Post-CET abolition, AICTE’s decision to do away with nearly 3,000 engineering seats is likely to result in more crowding at the cut-off mark stage in select courses.
Photo: K. V. Srinivasan
Future shock? The pruning of capacity in some branches is expected to have an impact on the chances of applicants. Photo: K. V. Srinivasan
For a student community still grappling with the reality of a post-CET engineering admissions scenario, the AICTE’s move to take nearly 3,000 seats off the scoreboard due to various reasons has come as a further cause of apprehension. What this means is that while the decision to admit students based on Plus-Two marks would lead to crowding at cut-off mark stage, lesser seats would also mean fewer choices. In addition, the AICTE has also put on hold approval for a fu
rther 4,560 seats, citing reasons such as non-receipt of compliance letters from institutions and, in many cases, information in the submitted letters.
Intake is down in nearly 56 colleges, out of a total of 247 engineering colleges in the State.
A branch-wise analysis of reduced intake of seats, done by Salem-based educational consultant Jayaprakash Gandhi for Education Plus, shows that a total of 285 biotechnology seats have been done away with in nine colleges. Similarly,
305 computer science seats in 18 colleges, 360 Electronics and Communication Engineering seats in 16 colleges, 225 EEE seats in 14 colleges, 330 Information Technology seats in 15 colleges, 225 mechanical engineering seats in 13 colleges, 150 civil engineering seats in eight colleges and 245 biomedical engineering seats in eight colleges are also out of the reckoning.
So are 90 marine engineering seats in two colleges and 60 aeronautical engineering seats in three colleges. While the Electronics and Instrumentation Engineering stream will have 15 seats less, there will also be a reduction of 10 seats in chemical engineering, 15 seats in textile and fashion technology, 60 seats in polymer technology and 60 seats in rubber technology.
Similarly, 108 M.E, M. Tech seats in six colleges have also been slashed.
“As biotechnology and biomedical engineering have had few takers, the colleges themselves were not too keen on having them and in some cases, the institutions themselves may have asked for a reduced intake,” says Mr. Gandhi. He also points out that in last year’s counselling, out of 1,267 seats available in biotechnology, only 770 were filled up, that is, only 61 per cent of seats. In contrast, in the 2005 counselling, nearly 90 per cent seats were filled up. Similarly, in biomedical engineering, only 250 out of 668 seats were filled up in last year’s counselling, a mere 37.5 per cent. As such, reduced intake in these two streams may not make of a difference in this year’s counselling as it is likely that a higher percentage of seats may be filled up. Also, the reduction of nearly 1220 seats in major branches such as ECE, computer science, Information Technology and EEE is also not expected to have much impact on the seat matrix as they are not from top self-financing engineering colleges.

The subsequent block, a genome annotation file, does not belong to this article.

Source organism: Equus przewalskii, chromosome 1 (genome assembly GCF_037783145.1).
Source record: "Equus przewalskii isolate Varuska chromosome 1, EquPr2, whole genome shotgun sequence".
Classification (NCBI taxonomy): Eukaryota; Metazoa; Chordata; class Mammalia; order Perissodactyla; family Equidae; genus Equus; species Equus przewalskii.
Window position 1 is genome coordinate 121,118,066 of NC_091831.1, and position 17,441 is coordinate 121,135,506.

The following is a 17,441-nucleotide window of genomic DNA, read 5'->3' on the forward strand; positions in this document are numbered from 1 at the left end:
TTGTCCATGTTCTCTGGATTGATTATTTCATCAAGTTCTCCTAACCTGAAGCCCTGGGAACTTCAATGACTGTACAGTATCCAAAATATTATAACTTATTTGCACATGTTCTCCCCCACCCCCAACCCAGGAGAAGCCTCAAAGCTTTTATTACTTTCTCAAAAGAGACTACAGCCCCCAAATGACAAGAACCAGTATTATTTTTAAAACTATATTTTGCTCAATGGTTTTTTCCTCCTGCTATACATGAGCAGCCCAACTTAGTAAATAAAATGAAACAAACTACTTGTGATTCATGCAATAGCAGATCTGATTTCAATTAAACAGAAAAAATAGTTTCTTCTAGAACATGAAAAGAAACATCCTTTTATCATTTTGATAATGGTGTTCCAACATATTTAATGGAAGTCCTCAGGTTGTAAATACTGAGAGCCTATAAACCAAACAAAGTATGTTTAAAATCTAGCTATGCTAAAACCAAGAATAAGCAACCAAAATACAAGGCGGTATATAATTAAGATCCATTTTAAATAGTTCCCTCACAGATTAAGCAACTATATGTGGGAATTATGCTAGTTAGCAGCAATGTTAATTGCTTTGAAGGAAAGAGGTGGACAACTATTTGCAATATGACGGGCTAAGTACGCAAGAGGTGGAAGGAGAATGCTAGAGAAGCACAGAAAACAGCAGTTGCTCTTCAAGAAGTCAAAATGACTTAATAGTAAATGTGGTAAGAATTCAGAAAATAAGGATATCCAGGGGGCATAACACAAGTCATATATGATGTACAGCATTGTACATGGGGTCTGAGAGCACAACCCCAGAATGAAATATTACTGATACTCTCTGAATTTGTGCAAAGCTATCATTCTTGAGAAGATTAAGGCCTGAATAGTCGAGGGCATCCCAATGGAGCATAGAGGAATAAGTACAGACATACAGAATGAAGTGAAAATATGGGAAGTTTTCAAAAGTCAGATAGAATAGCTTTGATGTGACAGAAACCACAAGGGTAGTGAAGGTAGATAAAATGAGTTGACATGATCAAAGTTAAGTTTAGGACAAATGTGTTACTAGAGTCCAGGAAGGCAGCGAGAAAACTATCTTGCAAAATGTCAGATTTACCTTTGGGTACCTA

Crowding at cut-off marks
The analysis also predicts that due to absence of CET, there would be inordinately high ‘crowding’ of students at each cut-off mark. A perusal of the single window counselling process of the last few years showed that at no point were there more than four persons with the same cut-off mark.
This year anywhere between 100 - 400 students were expected to get the same cut-off.
In the last few years, all top 1000 engineering ranks were decided on the basis of date of birth. As there are few seats available in popular courses, this is expected to have a huge impact on the choice of courses and colleges.
page Send this article to Friends by